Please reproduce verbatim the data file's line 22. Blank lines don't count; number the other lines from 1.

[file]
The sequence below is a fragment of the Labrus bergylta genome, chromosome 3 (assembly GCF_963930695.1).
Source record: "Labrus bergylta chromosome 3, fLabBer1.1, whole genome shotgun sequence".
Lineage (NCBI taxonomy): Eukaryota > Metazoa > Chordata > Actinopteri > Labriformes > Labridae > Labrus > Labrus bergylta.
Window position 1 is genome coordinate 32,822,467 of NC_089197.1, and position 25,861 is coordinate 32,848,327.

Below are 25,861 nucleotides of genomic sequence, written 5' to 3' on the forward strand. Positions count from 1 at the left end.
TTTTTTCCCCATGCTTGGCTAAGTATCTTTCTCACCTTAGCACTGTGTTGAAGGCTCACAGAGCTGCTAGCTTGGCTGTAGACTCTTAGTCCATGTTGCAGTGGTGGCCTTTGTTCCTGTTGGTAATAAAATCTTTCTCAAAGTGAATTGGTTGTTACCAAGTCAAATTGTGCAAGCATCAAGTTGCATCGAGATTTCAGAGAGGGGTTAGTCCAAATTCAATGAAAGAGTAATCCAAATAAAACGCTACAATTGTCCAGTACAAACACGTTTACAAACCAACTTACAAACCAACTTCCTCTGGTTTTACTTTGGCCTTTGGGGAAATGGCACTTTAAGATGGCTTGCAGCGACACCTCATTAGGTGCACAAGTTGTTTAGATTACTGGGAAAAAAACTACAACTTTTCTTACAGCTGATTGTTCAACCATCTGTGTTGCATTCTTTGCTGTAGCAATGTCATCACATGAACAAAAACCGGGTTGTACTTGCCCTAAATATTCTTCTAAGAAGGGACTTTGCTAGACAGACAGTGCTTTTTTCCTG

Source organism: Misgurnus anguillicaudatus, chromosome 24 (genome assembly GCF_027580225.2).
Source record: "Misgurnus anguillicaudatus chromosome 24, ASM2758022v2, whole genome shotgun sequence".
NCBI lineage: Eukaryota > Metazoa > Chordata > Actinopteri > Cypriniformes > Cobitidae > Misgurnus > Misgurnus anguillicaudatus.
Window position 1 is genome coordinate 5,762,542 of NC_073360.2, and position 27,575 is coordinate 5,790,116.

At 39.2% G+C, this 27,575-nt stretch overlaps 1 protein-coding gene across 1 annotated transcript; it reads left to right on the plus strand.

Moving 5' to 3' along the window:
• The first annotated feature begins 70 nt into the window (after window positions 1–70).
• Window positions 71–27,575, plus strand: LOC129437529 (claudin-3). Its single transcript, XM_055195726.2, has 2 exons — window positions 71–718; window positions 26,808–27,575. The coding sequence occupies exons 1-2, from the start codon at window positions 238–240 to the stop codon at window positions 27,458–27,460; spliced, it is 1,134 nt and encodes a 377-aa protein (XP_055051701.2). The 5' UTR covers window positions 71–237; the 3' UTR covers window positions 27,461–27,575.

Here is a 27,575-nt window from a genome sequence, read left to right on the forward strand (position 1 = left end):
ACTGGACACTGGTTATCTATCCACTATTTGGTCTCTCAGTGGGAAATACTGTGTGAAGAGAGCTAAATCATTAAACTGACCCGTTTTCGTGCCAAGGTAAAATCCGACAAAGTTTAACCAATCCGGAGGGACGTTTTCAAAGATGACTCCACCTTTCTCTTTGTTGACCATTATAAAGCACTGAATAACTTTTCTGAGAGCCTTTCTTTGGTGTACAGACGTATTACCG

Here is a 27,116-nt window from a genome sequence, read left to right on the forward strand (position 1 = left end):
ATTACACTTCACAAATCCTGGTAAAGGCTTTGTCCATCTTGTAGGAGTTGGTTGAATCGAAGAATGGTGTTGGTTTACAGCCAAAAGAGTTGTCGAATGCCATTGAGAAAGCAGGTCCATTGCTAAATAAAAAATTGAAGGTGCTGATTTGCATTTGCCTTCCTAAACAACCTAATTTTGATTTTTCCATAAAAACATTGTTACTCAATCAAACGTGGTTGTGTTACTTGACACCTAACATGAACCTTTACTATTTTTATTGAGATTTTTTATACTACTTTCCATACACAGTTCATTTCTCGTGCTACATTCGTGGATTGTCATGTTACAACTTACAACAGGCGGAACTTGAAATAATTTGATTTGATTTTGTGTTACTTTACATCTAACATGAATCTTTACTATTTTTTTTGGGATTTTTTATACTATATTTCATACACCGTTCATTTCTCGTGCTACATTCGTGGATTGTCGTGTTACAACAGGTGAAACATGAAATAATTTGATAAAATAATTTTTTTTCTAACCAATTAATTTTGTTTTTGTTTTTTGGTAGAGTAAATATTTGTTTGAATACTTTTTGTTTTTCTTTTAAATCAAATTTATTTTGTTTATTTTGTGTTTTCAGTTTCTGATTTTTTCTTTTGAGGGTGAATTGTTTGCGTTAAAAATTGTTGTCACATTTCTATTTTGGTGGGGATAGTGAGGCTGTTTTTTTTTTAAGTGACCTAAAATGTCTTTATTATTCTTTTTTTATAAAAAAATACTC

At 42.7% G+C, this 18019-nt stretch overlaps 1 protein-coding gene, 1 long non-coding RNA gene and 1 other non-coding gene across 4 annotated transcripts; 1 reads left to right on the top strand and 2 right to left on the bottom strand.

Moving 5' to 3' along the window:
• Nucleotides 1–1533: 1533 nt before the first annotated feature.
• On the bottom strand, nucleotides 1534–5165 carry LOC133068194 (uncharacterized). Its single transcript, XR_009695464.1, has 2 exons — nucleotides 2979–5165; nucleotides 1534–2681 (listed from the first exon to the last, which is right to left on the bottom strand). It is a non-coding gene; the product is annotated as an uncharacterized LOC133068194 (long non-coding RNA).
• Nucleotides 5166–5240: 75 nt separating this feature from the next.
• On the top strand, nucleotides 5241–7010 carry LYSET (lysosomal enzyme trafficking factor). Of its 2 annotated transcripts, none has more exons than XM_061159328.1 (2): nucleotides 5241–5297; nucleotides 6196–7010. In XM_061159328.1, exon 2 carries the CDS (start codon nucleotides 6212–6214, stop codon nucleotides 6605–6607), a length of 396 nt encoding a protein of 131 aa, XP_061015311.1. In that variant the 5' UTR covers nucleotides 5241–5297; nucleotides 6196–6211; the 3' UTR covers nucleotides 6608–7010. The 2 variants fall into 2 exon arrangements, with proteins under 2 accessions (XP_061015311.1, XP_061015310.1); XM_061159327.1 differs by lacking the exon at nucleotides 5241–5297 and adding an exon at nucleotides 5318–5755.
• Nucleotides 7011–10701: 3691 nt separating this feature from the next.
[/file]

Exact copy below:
• On the bottom strand, nucleotides 1534–5165 carry LOC133068194 (uncharacterized). Its single transcript, XR_009695464.1, has 2 exons — nucleotides 2979–5165; nucleotides 1534–2681 (listed from the first exon to the last, which is right to left on the bottom strand). It is a non-coding gene; the product is annotated as an uncharacterized LOC133068194 (long non-coding RNA).